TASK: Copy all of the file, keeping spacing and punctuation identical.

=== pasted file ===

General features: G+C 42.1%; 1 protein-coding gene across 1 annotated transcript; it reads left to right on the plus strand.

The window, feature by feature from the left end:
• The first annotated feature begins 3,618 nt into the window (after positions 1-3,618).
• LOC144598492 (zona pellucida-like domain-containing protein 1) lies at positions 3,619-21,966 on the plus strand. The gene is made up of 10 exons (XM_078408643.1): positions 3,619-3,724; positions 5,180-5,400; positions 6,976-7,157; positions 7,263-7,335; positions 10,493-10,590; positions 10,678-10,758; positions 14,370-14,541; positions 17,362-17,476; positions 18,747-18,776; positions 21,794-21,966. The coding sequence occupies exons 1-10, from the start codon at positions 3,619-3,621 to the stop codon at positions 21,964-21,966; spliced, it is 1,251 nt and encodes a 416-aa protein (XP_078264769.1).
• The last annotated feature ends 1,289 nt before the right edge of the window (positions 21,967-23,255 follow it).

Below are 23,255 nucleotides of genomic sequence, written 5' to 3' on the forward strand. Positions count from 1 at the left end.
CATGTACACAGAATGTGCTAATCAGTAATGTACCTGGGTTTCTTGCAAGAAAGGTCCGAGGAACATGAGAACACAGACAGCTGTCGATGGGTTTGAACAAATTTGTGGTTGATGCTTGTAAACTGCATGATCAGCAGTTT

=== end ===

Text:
General features: G+C 42.1%; 1 protein-coding gene across 1 annotated transcript; it reads left to right on the plus strand.

The window, feature by feature from the left end:
• The first annotated feature begins 3,618 nt into the window (after positions 1-3,618).
• LOC144598492 (zona pellucida-like domain-containing protein 1) lies at positions 3,619-21,966 on the plus strand. The gene is made up of 10 exons (XM_078408643.1): positions 3,619-3,724; positions 5,180-5,400; positions 6,976-7,157; positions 7,263-7,335; positions 10,493-10,590; positions 10,678-10,758; positions 14,370-14,541; positions 17,362-17,476; positions 18,747-18,776; positions 21,794-21,966. The coding sequence occupies exons 1-10, from the start codon at positions 3,619-3,621 to the stop codon at positions 21,964-21,966; spliced, it is 1,251 nt and encodes a 416-aa protein (XP_078264769.1).
• The last annotated feature ends 1,289 nt before the right edge of the window (positions 21,967-23,255 follow it).

Below are 23,255 nucleotides of genomic sequence, written 5' to 3' on the forward strand. Positions count from 1 at the left end.
CATGTACACAGAATGTGCTAATCAGTAATGTACCTGGGTTTCTTGCAAGAAAGGTCCGAGGAACATGAGAACACAGACAGCTGTCGATGGGTTTGAACAAATTTGTGGTTGATGCTTGTAAACTGCATGATCAGCAGTTT